1. Plasmon Rulers
We use DNA programmed self-assembly procedures and agarose gel purification strategies to yield bulk quantities of dimers of polymer tethered gold and silver nanoparticles, so called plasmon rulers. Since the optical response of plasmon rulers depends on the interparticle separation, plasmon rulers can act as dynamic molecular rulers. Noble metal nanoparticles have advantageous photophysical properties. They are extremely bright and they do not blink or bleach. Plasmon rulers enable distance measurements beyond the spatial and temporal barriers of alternative fluorescence based molecular rulers such as fluorescence resonance energy transfer (FRET). If the distance dependent polarization anisotropy of coupled nanoparticles is utilized as well, plasmon rulers allow simultaneous distance and orientation measurements. Due to their large optical cross-sections, plasmon rulers can be used in massively parallel single molecule assays with high temporal resolution.
We are currently using employing plasmon rulers to investigate biomolecular linker materials for the plasmon rulers. Additionally, we investigate many systems through Plasmon Coupling Microscopy (PCM), a technique that depends on the distance dependence of the plasmon coupling between particles in solution or on a surface to determine the density and proximity of the molecule of interest.
Sonnichsen, Reinhard, Liphardt, & Alivisatos, Nature Biotech. 23, 741 (2005).
Reinhard, Siu, Agarwal, Alivisatos, & Liphardt, Nano Lett. 5, 2246 (2005).
Yang, Wang, Yan, & Reinhard, J. Phys. Chem. C 114, 5901 (2010).
Chen, Hong, & Reinhard, Nano Lett. 15, 5349 (2015).
2. Plasmonic Chiral Forces
We investigate novel physical properties of electromagnetic fields in the context of chiral surface plasmon polaritons and chiral plasmonic structures. We use dielectric materials, such as silicon, to develop these plasmonic/photonic structures that can be used to replicate optical components on a much smaller scale (i.e. wave plates) and to investigate chiral biomolecules.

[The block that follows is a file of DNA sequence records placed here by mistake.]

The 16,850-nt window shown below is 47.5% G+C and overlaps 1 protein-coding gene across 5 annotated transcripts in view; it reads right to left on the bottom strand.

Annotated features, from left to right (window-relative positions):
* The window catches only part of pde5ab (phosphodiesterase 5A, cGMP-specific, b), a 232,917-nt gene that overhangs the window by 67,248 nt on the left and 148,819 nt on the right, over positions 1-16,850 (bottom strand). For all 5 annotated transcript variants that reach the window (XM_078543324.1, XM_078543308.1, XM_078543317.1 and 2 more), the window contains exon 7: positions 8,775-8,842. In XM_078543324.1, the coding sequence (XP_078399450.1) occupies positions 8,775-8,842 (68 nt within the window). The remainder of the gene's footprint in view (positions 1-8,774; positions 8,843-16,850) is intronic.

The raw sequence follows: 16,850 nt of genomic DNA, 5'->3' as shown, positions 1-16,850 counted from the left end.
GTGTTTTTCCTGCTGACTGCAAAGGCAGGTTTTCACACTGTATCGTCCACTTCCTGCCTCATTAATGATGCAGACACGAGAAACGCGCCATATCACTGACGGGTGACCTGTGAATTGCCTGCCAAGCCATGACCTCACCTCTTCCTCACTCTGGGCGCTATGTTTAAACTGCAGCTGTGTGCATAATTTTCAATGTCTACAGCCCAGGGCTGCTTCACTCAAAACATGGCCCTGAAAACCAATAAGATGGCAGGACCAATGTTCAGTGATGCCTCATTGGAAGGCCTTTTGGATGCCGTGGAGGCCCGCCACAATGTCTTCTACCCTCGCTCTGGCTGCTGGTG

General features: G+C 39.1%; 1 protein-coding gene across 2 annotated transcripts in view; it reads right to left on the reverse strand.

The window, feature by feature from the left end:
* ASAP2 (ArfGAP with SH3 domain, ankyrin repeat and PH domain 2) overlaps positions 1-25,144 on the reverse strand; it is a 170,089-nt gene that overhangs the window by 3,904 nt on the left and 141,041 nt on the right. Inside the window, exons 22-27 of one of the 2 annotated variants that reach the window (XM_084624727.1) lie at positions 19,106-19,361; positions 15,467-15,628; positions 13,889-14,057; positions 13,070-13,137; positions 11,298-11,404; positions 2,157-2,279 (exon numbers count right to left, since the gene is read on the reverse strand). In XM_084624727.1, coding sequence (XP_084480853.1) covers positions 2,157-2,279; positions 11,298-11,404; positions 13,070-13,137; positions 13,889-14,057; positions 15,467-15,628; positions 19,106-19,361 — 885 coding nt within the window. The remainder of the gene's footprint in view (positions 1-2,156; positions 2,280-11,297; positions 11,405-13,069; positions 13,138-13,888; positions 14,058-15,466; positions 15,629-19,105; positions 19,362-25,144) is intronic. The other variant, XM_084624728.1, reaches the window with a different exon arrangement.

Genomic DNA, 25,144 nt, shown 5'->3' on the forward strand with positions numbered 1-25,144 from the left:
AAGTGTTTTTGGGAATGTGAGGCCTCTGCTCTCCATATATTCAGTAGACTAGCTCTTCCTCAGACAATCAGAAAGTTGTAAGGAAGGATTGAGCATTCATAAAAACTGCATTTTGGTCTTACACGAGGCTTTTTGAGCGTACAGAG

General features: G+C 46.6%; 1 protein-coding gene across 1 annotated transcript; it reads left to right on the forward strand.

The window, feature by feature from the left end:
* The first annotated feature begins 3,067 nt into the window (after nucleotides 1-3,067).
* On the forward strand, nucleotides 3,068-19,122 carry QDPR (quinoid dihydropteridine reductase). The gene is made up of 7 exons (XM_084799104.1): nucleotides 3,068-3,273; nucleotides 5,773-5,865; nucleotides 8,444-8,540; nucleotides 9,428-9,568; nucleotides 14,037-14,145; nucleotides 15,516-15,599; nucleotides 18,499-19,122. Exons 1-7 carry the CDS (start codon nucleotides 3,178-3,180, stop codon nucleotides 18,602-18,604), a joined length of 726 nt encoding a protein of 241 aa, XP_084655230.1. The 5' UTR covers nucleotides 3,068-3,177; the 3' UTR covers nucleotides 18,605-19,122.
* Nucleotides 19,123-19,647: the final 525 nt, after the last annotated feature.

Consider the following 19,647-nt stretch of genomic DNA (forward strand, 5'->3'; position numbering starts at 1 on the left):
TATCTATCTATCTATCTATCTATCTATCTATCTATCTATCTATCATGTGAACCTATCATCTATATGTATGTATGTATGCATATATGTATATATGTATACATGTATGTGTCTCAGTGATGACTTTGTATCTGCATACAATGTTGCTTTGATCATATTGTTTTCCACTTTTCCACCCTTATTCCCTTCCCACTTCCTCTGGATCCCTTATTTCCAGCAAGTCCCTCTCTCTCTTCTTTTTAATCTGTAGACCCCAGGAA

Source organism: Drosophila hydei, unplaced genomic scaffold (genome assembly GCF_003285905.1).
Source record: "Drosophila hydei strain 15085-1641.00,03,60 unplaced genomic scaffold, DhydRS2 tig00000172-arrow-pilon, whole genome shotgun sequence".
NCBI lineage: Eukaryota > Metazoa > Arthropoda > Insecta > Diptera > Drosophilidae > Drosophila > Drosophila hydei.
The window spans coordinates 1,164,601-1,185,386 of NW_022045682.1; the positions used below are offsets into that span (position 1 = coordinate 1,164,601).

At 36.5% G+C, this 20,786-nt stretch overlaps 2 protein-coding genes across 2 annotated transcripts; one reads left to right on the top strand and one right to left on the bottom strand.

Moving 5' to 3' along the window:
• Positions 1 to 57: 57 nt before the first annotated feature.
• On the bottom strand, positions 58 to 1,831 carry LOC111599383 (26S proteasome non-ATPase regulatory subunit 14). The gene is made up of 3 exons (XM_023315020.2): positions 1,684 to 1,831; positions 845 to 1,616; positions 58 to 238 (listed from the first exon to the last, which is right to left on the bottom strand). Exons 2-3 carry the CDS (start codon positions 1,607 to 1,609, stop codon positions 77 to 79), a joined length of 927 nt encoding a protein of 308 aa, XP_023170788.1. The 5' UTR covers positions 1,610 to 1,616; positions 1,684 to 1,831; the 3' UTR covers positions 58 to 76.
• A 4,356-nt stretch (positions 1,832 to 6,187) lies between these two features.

Zhao, Alizadeh, & Reinhard. J. Phys. Chem. C 120, 20555 (2016).
Alizadeh & Reinhard. Opt. Express 24, 8471 (2016).
Alizadeh & Reinhard, Opt. Lett. 41, 4735 (2017).
Zhao, Alizadeh, & Reinhard, ACS Photonics 4, 2265 (2017).
3. Quantum Plasmonics
We have developed methods of DNA-programmed self-assembly of nanoparticle dimers that allow for control of the separation between the particles, dependent on the amount of DNA present during synthesis. By controlling the separation, we are able to study the effects of the DNA on the plasmon coupling as a variety of length scales, particularly small separations where quantum effects may begin to affect the coupling. The incorporation of molecular components, commonly found in plasmon rulers and increasingly in larger plasmonic systems, may increase the electron transport between the particles, effectively extending the region where quantum effects may be observed through the plasmon resonance.
We are currently investigating the effect of different materials, both inorganic and biological, on the electron transport between nanoparticles dimers.
Lerch & Reinhard, Adv. Mater. 28, 2013 (2016).
Chen & Reinhard, Adv. Mater. 28, 3522 (2016).
Lerch & Reinhard, Int. J. Mod. Phys. B 31, 174002 (2017).